Figure 4-14

This is a really cool new feature in SBS 2003: the ability to block harmful e-mail attachments!

BEST PRACTICE: Exactly what are these harmful e-mail attachments, anyway? And how are they blocked? Are the attachments blocked on POP3 e-mail in addition to SMTP e-mail? The answers to all your questions can be found by clicking the More Information button on the Remove E-mail Attachments page. Take a moment to do that now.

17.       On the Completing the Configure E-mail and Internet Connec­tion Wizard page, click the link at the bottom titled here. You will proceed to create a network notebook.

18.       As seen in Figure 4-15, a Web page displaying the EICW configura­tion information appears when you select the “here” link in the prior step. Select File, Save As and save the file as EICW Configura­tion.htm in the default location (My Documents). Click Save.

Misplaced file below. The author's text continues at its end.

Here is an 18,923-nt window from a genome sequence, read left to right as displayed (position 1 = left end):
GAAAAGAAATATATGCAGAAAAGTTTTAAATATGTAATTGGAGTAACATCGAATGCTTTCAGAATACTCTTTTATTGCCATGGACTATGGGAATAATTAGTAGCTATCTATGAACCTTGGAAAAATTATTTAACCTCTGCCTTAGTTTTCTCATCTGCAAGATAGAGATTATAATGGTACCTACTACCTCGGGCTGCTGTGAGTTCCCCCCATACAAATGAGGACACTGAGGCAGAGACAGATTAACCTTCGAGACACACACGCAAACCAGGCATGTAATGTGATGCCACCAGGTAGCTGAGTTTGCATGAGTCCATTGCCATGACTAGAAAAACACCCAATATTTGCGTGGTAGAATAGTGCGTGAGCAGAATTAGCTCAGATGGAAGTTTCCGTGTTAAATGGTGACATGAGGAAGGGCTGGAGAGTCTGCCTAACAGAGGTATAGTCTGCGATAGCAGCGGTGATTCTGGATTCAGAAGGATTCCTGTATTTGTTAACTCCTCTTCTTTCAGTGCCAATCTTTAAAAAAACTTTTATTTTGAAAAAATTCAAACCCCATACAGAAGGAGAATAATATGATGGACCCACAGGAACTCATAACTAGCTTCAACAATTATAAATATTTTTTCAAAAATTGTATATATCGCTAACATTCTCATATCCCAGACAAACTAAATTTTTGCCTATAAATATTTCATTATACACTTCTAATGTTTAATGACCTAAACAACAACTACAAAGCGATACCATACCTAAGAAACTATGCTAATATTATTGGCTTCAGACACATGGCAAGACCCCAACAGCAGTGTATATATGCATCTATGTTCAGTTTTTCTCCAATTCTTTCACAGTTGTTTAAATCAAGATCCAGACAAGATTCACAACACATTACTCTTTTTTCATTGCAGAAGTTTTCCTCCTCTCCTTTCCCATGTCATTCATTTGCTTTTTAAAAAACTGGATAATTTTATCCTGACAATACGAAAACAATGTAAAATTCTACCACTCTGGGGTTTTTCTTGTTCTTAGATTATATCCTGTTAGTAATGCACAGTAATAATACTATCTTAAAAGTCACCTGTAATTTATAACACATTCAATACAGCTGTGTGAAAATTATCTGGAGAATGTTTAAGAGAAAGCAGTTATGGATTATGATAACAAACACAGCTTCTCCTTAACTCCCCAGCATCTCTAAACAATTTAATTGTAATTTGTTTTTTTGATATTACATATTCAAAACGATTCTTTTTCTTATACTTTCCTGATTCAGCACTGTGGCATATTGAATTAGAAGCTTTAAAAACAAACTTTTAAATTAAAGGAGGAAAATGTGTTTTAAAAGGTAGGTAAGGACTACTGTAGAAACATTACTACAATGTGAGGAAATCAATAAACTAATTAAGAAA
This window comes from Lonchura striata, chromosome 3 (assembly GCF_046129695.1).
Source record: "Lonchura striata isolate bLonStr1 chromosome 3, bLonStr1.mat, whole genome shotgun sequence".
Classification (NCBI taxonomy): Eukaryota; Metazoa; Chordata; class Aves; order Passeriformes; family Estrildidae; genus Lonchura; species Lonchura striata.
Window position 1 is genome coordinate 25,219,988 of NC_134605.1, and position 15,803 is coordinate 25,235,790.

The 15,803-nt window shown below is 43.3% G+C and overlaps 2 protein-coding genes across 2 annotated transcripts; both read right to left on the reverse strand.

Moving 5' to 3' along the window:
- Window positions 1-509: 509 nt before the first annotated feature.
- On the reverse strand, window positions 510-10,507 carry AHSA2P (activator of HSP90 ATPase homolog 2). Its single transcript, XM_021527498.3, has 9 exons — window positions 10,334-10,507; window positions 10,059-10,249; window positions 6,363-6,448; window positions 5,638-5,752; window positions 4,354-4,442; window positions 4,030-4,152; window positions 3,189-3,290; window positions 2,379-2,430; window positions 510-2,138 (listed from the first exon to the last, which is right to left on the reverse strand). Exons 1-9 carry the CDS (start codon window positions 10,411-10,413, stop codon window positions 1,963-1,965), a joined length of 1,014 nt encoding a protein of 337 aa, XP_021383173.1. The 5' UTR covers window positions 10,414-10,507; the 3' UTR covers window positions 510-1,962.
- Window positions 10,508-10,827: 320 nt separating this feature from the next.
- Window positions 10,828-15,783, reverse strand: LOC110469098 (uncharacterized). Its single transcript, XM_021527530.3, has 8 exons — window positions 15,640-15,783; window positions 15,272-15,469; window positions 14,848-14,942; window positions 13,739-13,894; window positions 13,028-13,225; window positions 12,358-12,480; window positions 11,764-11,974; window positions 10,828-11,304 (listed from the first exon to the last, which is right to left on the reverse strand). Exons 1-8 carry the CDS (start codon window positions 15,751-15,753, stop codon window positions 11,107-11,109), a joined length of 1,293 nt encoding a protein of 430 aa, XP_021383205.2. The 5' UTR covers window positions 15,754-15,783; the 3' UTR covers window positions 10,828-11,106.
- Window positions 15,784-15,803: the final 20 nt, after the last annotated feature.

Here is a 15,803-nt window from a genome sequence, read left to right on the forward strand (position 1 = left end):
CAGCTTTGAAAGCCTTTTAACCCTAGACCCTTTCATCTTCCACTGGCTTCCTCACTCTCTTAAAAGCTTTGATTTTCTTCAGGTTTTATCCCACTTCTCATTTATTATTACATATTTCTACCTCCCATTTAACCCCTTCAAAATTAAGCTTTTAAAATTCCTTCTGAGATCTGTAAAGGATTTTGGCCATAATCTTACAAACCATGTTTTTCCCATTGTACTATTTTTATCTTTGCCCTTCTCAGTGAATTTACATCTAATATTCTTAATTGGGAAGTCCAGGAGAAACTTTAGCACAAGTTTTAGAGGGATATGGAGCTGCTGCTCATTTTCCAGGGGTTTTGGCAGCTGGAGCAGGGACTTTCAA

BEST PRACTICE: A few comments about this “network notebook” capability in the SBS 2003. First, major hats off to the SBS development team for adding this capability, because every SBS and SMB consultant I know worth their salt has always wanted to do a better job of documenting their network! More important, if you’re the second SBS consultant at a customer’s site, you’ll be mighty appreciative if your predecessor had taken the time to perform this type of documentation.

Second, at the end of any native SBS 2003 wizard, you are presented with a “here” link to facilitate the creation of this network notebook. So, no excuses for not taking an extra moment to literally click “here” and document that network!